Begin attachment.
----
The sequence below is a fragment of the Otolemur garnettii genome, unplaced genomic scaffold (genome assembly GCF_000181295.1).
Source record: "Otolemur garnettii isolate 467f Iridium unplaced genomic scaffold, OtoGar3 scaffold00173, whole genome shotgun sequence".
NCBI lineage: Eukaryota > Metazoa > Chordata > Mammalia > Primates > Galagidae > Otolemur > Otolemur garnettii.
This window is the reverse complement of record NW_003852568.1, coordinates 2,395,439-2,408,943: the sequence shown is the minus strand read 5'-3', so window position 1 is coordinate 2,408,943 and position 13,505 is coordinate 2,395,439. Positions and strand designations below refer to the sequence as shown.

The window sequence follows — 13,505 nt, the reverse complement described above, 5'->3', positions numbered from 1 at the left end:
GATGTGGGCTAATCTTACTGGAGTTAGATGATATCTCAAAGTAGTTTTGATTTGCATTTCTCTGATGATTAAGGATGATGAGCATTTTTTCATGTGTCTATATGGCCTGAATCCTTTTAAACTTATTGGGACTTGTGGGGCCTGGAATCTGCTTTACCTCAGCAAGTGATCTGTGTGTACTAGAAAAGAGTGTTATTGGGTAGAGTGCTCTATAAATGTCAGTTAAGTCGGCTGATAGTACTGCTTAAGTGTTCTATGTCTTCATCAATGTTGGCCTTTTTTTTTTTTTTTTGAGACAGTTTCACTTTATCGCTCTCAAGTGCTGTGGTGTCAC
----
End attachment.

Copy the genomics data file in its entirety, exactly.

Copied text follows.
The sequence below is a fragment of the Otolemur garnettii genome, unplaced genomic scaffold (genome assembly GCF_000181295.1).
Source record: "Otolemur garnettii isolate 467f Iridium unplaced genomic scaffold, OtoGar3 scaffold00173, whole genome shotgun sequence".
NCBI lineage: Eukaryota > Metazoa > Chordata > Mammalia > Primates > Galagidae > Otolemur > Otolemur garnettii.
This window is the reverse complement of record NW_003852568.1, coordinates 2,395,439-2,408,943: the sequence shown is the minus strand read 5'-3', so window position 1 is coordinate 2,408,943 and position 13,505 is coordinate 2,395,439. Positions and strand designations below refer to the sequence as shown.

The window sequence follows — 13,505 nt, the reverse complement described above, 5'->3', positions numbered from 1 at the left end:
GATGTGGGCTAATCTTACTGGAGTTAGATGATATCTCAAAGTAGTTTTGATTTGCATTTCTCTGATGATTAAGGATGATGAGCATTTTTTCATGTGTCTATATGGCCTGAATCCTTTTAAACTTATTGGGACTTGTGGGGCCTGGAATCTGCTTTACCTCAGCAAGTGATCTGTGTGTACTAGAAAAGAGTGTTATTGGGTAGAGTGCTCTATAAATGTCAGTTAAGTCGGCTGATAGTACTGCTTAAGTGTTCTATGTCTTCATCAATGTTGGCCTTTTTTTTTTTTTTTTGAGACAGTTTCACTTTATCGCTCTCAAGTGCTGTGGTGTCAC